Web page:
I’m not alone, that’s an undeniable fact, because I see the other poor sods every night, sat silent and alone at tables in the bar or restaurant with books or newspapers. None of them look happy. They glance around enviously at the old couple in the corner who laugh and joke about their recent trip to India, and then start stilted nervous conversations with nearby waiting staff about the weather or the price of goat’s cheese. Then there's the ambient music: We all hear the unspeakably awful Muzak that dribbles into the room like diarrhoea from hidden speakers. They're hidden for a reason, I'm sure. If they were not, they would be smashed into oblivion with anything that came to hand, including loaves of poncey olive bread. No-one should be subjected to the music of Lennon and McCartney played on pan pipes. It would be deemed inhumane to play it to prisoners at Guantanamo Bay. Possibly.

The worst bit about it is the separation. We’re all hurting inside because we have to be away from our loved ones; wives and young children who could be doing anything, from recreating the ceiling of the Sistine chapel in the lounge to fighting off sustained attacks from sexually-frustrated poultry. Imagination is the lonely man’s nightmare.

So why on Earth do we subject ourselves to this? We must be fucking idiots. Is there such a need to earn large amounts of the filthy lucre that we feel obliged to live out of a suitcase and watch television whilst lying on a bed in our pants. Of course, if we were at home, we would probably be watching television whilst lying on the sofa in our pants, but that isn’t the point. When we are at home we can move freely to other rooms in our pants. Doing the same in the hotel might get us evicted.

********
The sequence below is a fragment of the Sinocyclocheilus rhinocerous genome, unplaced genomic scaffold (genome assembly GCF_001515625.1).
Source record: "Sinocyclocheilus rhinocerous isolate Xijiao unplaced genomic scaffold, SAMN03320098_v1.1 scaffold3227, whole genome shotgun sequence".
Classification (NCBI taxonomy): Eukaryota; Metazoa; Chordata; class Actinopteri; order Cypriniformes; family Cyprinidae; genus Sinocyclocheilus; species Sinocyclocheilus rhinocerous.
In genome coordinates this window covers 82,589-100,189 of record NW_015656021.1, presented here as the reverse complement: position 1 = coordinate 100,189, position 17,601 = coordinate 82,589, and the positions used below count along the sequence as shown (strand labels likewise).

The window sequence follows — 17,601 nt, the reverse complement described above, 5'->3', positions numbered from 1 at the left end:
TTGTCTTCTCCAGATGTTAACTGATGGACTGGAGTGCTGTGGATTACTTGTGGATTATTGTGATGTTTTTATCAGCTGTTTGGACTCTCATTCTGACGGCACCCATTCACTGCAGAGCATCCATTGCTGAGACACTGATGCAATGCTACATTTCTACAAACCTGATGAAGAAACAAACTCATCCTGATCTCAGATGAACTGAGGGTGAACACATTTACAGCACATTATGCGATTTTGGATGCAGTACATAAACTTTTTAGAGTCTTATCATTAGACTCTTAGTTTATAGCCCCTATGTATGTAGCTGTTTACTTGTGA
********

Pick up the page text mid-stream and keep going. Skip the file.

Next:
I never sleep well in these godforsaken places either. I am invariably given a room below what sounds like a herd of wildebeest in clogs or next to some nocturnal entity with impaired hearing who turns the TV up to high volume at the same time I turn mine off for the night.

After a night of broken sleep, I stumble into the shower and turn the tap to see if I get a freezing trickle or a boiling jet that knocks me off my feet, juggling tiny bottles of shower gel and shampoo all the while.

At breakfast, the over-worked waiting staff shove me in a dim corner with the other loners and forget that I exist for an hour or two before bringing me some cold toast and treacle-like coffee. I end up consoling myself in a full English breakfast, which on top of the comforting food and numbing alcohol of the previous evening makes for a rather large calorie surplus. I’m going to need some new trousers soon.


To a regular - OK, sporadic - rant at the injustices of the world.

Of course, I'm a white, middle class fat-arsed Westerner, but I like to have a good whinge now and again. Don't we all?

If you like it, fine. If you don't, fine.